I mean, sure, why not? At this point, if you're the Oklahoma City Thunder, what's another injury amongst friends, right? Pile 'em on!
Thunder radio voice Matt Pinto just said Andre Roberson is likely out "two to three weeks" with ankle sprain. OKC didn't practice today.
— Anthony Slater (@anthonyVslater) March 24, 2015
Yep, that's right — Andre Roberson, who has started 61 of his 62 appearances for the Thunder this season, will miss the next two to three weeks nursing the sprained right ankle he sustained early in Oklahoma City's Sunday victory over the Miami Heat:
After coming down hard on his right ankle following an attempt to block a layup attempt by Heat star Dwyane Wade, Roberson exited the game and did not return, having logged just one minute and 29 seconds of playing time. The Thunder confirmed Tuesday that Roberson will hit the shelf for the next couple of weeks, marking his first absence from the Oklahoma City lineup since November, when the 23-year-old Colorado product spent a two-week stint on the shelf with a sprained left ankle.
Roberson becomes the third Thunder starter and fourth member of the Oklahoma City rotation sidelined, joining reigning NBA Most Valuable Player Kevin Durant (right foot soreness), rim-protecting power forward Serge Ibaka (right knee surgery) and veteran reserve Nick Collison (sprained left ankle) on the injured list. Roberson's loss doesn't figure to be felt nearly as much as the absences of Durant and Ibaka, but it's still a blow for a Thunder team that needs as many healthy bodies as it can muster as it pursues the eighth and final playoff spot in the Western Conference.
Roberson is averaging just 3.5 points in 19.3 minutes per game on the season, converting less than 50 percent of his field-goal attempts despite taking more than half his shots within three feet of the basket. He is a limited offensive player whose inability to consistently make anything other than dunks and layups — he's shooting just 25.3 percent on attempts not taken directly at the rim this season — can hamstring the Oklahoma City offense, as defenders unconcerned that Roberson will burn them often leave him alone in an attempt to clog the paint against a Russell Westbrook drive or an Enes Kanter post-up.
Replacing him in the starting lineup with trade-deadline acquisition Kyle Singler could help bolster a Thunder attack that's ranked as the league's second-best since the beginning of February, but has flagged at times due to a lack of spacing with the likes of Roberson, boulder-chucking Dion Waiters and interior bruiser Steven Adams on the court.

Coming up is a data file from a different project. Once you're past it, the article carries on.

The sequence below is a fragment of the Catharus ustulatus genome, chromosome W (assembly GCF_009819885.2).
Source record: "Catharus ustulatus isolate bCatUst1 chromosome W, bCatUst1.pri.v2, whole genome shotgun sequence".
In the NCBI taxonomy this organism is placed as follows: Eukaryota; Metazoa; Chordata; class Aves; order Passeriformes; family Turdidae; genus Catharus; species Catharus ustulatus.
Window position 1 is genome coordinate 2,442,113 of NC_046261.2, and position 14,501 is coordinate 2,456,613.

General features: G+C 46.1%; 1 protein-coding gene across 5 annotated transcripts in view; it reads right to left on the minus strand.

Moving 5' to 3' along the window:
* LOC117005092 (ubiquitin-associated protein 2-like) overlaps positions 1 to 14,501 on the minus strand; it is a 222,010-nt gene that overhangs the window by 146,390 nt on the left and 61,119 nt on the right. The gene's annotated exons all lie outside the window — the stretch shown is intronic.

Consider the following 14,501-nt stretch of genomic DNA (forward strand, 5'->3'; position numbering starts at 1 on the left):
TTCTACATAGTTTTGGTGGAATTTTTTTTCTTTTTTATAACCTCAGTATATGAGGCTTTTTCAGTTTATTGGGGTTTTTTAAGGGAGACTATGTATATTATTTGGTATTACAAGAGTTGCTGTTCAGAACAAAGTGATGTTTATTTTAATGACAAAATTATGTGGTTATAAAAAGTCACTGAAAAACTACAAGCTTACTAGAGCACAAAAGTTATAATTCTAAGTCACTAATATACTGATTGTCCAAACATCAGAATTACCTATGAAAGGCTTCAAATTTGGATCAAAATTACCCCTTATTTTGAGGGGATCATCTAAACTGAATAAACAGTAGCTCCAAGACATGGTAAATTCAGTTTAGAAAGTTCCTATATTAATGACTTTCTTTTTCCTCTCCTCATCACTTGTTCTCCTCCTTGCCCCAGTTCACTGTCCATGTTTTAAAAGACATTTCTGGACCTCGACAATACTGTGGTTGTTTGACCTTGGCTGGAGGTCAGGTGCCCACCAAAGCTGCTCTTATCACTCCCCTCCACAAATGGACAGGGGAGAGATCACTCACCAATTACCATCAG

The former Duke standout's no game-breaker, and he has struggled mightily since coming to Oklahoma from the Detroit Pistons last month, shooting just 30.4 percent from the field and 33.3 percent from 3-point range. But Singler's got a track record of being able to hit perimeter jumpers, though, carrying a 37.7 percent career mark from beyond the stripe, and has more savvy as a ball-mover and cutter than Roberson has shown through the lion's share of his two-year pro career.
Given more opportunities to share the floor with all-world triggerman Westbrook and emergent interior beast Kanter, the 26-year-old Singler could find enough space to rediscover his rhythm and act as a valuable floor-spacer. Lineups featuring that trio have scored at a rate (113.5 points per 100 possessions) that would lead the league, albeit in a relatively small sample of 145 minutes over the space of 14 games, according to NBA.com's stat tool.
Those Westbrook-Kanter-Singler units have also allowed opponents to go off, too, giving up buckets at a clip — 111.9 points allowed per-100 — that would rank dead last in the NBA over the course of the full season. That's the flip-side of losing Roberson, who has manned one of the wing spots in six of Oklahoma City's 10 most frequently used five-man units this season; head coach Scott Brooks trusts Roberson, a quick-footed, long-armed and versatile stopper, to handle a variety of defensive assignments on a nightly basis and within the context of a single game. Whether Singler — not exactly a stopper, but at times a capable team defender — can earn that same level of trust is very much an open question.
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With premier interior mistake-eraser Ibaka and Durant (whose defensive improvements over the years have, somewhat understandably, gotten short shrift as he's evolved over the years into perhaps the world's most unguardable offensive player) out of the picture, Brooks needs as much defensive talent as possible available to keep opponents on the perimeter, out of the paint ... and, really, away from Kanter, whose inability to handle just about any pick-and-roll action is a big part of what made him expendable in Salt Lake City.
Losing Roberson reduces the number of legitimate defensive players on OKC's roster by one, at a time that the Thunder — who hold a 2 1/2-game lead over the Phoenix Suns and a three-game advantage over the New Orleans Pelicans for the West's final playoff berth — can ill afford to allow their defensive disposition to go from leaky faucet to burst dam. The Thunder's path forward, then, seems clear: give the ball to Westbrook and tell him, "Now we really need to score." If nothing else, we know it's a game plan with which the electric point guard and his band of marauding young bigs have become awfully comfortable.
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